Nutrition for Anxiety: Facts for Health

Anxiety is not caused by a specific nutritional deficiency and cannot be cured with any dietary manipulation. But, it does put a stress on the body and can therefore be made worse by a poor diet. Further, stress causes certain nutrients to be used at a greater level, so those need to be replaced. And certainly there are substances that cause stress to a system or can exacerbate anxiety.

Basic Good Health

A basic healthy diet can reduce the chance of getting anxiety and can keep anxiety at a minimum. The healthy diet includes elements from all the food groups. Recently, the iconic food pyramid was replaced with a food plate which indicates that half of the plate should be occupied with fruits and vegetables, about one quarter with grains, and the remaining quarter is protein. Beside the plate is a cup of dairy, presumably milk. The U.S.D.A. is advising these proportions for optimal health. Note that potatoes and corn, while technically vegetables, are starchy and thus may fit more in the "grains" category for the anxiety diet.

Special Needs

The Mayo Clinic recommends that those suffering from anxiety should start their day with protein, which provides an even source of energy throughout the day. They also note that carbohydrates increase serotonin in the brain, and a lack of serotonin has been noted as a likely cause of anxiety. Even slight dehydration can affect mood, and is another stress on the system, so drinking plenty of water is important (don't over-drink, hyponutremia can be risky, too).

Omega fatty acids are polyunsaturated fatty acids that are getting a lot of attention. Some researchers have found that Omega 3 reduces anxiety. They believe that it reduces the level of cytokines in the body. Cytokines are proteins that signal the cells associated with inflammation and may be produced by psychological stress.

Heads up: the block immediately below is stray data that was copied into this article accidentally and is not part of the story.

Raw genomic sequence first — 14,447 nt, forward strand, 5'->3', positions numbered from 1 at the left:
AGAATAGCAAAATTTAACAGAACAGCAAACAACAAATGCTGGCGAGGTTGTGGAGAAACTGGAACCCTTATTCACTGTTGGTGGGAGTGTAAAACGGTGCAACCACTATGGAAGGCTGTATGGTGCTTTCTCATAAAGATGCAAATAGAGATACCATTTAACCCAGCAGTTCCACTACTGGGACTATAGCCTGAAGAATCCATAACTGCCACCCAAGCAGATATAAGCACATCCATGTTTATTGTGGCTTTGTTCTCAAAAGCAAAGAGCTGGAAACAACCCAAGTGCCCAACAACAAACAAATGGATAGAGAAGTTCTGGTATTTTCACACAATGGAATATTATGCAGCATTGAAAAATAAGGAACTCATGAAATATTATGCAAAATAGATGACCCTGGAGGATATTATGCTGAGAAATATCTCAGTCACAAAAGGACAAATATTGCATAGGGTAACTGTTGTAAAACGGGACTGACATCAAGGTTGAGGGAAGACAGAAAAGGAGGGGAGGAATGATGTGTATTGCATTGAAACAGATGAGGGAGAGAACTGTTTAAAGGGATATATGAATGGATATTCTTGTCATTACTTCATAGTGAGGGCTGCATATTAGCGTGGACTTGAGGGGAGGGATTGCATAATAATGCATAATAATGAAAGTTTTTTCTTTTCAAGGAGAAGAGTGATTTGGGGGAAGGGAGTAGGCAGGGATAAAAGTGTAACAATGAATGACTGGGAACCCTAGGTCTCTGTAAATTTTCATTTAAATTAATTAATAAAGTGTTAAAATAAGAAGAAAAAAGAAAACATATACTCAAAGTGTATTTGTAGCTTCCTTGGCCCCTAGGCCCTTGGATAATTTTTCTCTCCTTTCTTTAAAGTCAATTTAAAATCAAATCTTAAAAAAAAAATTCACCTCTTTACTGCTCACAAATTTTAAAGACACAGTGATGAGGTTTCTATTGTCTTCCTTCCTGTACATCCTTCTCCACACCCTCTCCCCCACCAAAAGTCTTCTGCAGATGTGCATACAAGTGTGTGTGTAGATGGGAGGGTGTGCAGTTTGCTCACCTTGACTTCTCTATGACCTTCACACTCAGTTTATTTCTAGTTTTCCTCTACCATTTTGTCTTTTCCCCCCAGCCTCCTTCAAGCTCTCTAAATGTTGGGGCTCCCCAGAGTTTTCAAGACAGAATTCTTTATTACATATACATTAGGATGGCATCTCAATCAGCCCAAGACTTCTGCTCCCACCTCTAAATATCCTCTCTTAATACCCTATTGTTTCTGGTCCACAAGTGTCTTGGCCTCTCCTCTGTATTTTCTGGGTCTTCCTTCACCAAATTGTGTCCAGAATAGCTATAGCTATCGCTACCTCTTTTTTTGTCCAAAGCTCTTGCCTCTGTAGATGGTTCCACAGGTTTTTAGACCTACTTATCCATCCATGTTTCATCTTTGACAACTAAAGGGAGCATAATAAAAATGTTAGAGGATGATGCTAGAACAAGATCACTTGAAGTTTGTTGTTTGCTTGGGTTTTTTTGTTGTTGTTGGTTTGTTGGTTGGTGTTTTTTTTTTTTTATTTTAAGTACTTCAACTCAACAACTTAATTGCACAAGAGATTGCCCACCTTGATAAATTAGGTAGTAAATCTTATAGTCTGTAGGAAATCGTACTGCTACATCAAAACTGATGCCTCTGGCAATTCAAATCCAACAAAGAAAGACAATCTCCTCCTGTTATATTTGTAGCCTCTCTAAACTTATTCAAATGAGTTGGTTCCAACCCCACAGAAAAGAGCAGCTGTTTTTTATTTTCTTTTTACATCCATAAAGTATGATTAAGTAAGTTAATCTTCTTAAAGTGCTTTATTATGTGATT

The body may have extra need for vitamin B, calcium, and vitamin C, all of which may be depleted with continued stress.

Stress Eating

Food is one of the first connections we make with our caregiver when first born. It remains both sustenance and reward as we grow. It's not surprising, then, that we turn to food in times of stress. The food we turn to is rich; it's comforting. While the carbohydrates may help to a small extent with anxiety, too much is another stress on the system. Simple carbohydrates like sugar and alcohol, both things we reach for when stressed, make the condition worse. Salt can cause tissues to retain water, which can lead to stress, among other problems. Try substituting crunchy things like apples and carrots for the soft, sweet, or salty things that are habits to reach for.

Further substances to avoid with anxiety:

  • Caffeine
  • Alcohol
  • Salt
  • Dehydration
  • Hunger
  • Dyes and preservatives

What You Can Do

When stress is a factor, it's important not to get dehydrated, which can affect hormones and mood. Similarly, don't let blood sugar get too low; average people get cranky and anxious when hungry, and low blood sugar can worsen an anxiety condition. Add some protein and carbohydrates to every meal. If digestion is a problem, avoid irritants and consider taking a digestive enzyme since an irritated GI tract can exacerbate anxiety. If problems persist, consider if there is an allergen that may be upsetting the system; it might even be the cause of the anxiety. To that end, avoid dyes and preservatives, which might cause the body to react negatively. Also note if spices are affecting your mood. Eating with stress reduction in mind means consuming small, regular, healthy meals. Lean toward choosing raw, organic foods and avoiding the processing and chemicals abundant in pre-prepared foods.

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